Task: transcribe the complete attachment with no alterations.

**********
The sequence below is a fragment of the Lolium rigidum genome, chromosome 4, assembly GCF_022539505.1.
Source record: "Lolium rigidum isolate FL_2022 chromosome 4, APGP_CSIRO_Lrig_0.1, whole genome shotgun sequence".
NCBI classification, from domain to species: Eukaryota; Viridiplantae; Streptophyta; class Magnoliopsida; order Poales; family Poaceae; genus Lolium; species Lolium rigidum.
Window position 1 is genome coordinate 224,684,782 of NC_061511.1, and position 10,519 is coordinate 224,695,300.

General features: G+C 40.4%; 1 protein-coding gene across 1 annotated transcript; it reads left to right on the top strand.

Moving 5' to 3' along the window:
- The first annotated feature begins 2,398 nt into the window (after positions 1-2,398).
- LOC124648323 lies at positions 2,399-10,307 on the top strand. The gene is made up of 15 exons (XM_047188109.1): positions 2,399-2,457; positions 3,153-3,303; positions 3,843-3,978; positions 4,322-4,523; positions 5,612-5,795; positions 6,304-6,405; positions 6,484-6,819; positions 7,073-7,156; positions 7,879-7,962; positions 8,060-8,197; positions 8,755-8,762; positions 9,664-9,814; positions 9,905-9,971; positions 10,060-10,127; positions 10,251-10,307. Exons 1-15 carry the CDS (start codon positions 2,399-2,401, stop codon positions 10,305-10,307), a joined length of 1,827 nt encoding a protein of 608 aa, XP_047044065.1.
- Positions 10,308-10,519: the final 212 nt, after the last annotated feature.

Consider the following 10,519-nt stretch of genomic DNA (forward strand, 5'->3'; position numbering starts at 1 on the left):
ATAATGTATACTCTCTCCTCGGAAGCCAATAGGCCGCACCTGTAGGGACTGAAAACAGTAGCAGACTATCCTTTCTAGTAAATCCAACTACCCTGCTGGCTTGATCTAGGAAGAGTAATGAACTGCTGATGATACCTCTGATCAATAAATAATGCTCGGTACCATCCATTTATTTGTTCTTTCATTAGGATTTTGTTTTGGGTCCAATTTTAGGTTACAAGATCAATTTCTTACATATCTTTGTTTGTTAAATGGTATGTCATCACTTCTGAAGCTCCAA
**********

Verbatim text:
The sequence below is a fragment of the Lolium rigidum genome, chromosome 4, assembly GCF_022539505.1.
Source record: "Lolium rigidum isolate FL_2022 chromosome 4, APGP_CSIRO_Lrig_0.1, whole genome shotgun sequence".
NCBI classification, from domain to species: Eukaryota; Viridiplantae; Streptophyta; class Magnoliopsida; order Poales; family Poaceae; genus Lolium; species Lolium rigidum.
Window position 1 is genome coordinate 224,684,782 of NC_061511.1, and position 10,519 is coordinate 224,695,300.

General features: G+C 40.4%; 1 protein-coding gene across 1 annotated transcript; it reads left to right on the top strand.

Moving 5' to 3' along the window:
- The first annotated feature begins 2,398 nt into the window (after positions 1-2,398).
- LOC124648323 lies at positions 2,399-10,307 on the top strand. The gene is made up of 15 exons (XM_047188109.1): positions 2,399-2,457; positions 3,153-3,303; positions 3,843-3,978; positions 4,322-4,523; positions 5,612-5,795; positions 6,304-6,405; positions 6,484-6,819; positions 7,073-7,156; positions 7,879-7,962; positions 8,060-8,197; positions 8,755-8,762; positions 9,664-9,814; positions 9,905-9,971; positions 10,060-10,127; positions 10,251-10,307. Exons 1-15 carry the CDS (start codon positions 2,399-2,401, stop codon positions 10,305-10,307), a joined length of 1,827 nt encoding a protein of 608 aa, XP_047044065.1.
- Positions 10,308-10,519: the final 212 nt, after the last annotated feature.

Consider the following 10,519-nt stretch of genomic DNA (forward strand, 5'->3'; position numbering starts at 1 on the left):
ATAATGTATACTCTCTCCTCGGAAGCCAATAGGCCGCACCTGTAGGGACTGAAAACAGTAGCAGACTATCCTTTCTAGTAAATCCAACTACCCTGCTGGCTTGATCTAGGAAGAGTAATGAACTGCTGATGATACCTCTGATCAATAAATAATGCTCGGTACCATCCATTTATTTGTTCTTTCATTAGGATTTTGTTTTGGGTCCAATTTTAGGTTACAAGATCAATTTCTTACATATCTTTGTTTGTTAAATGGTATGTCATCACTTCTGAAGCTCCAA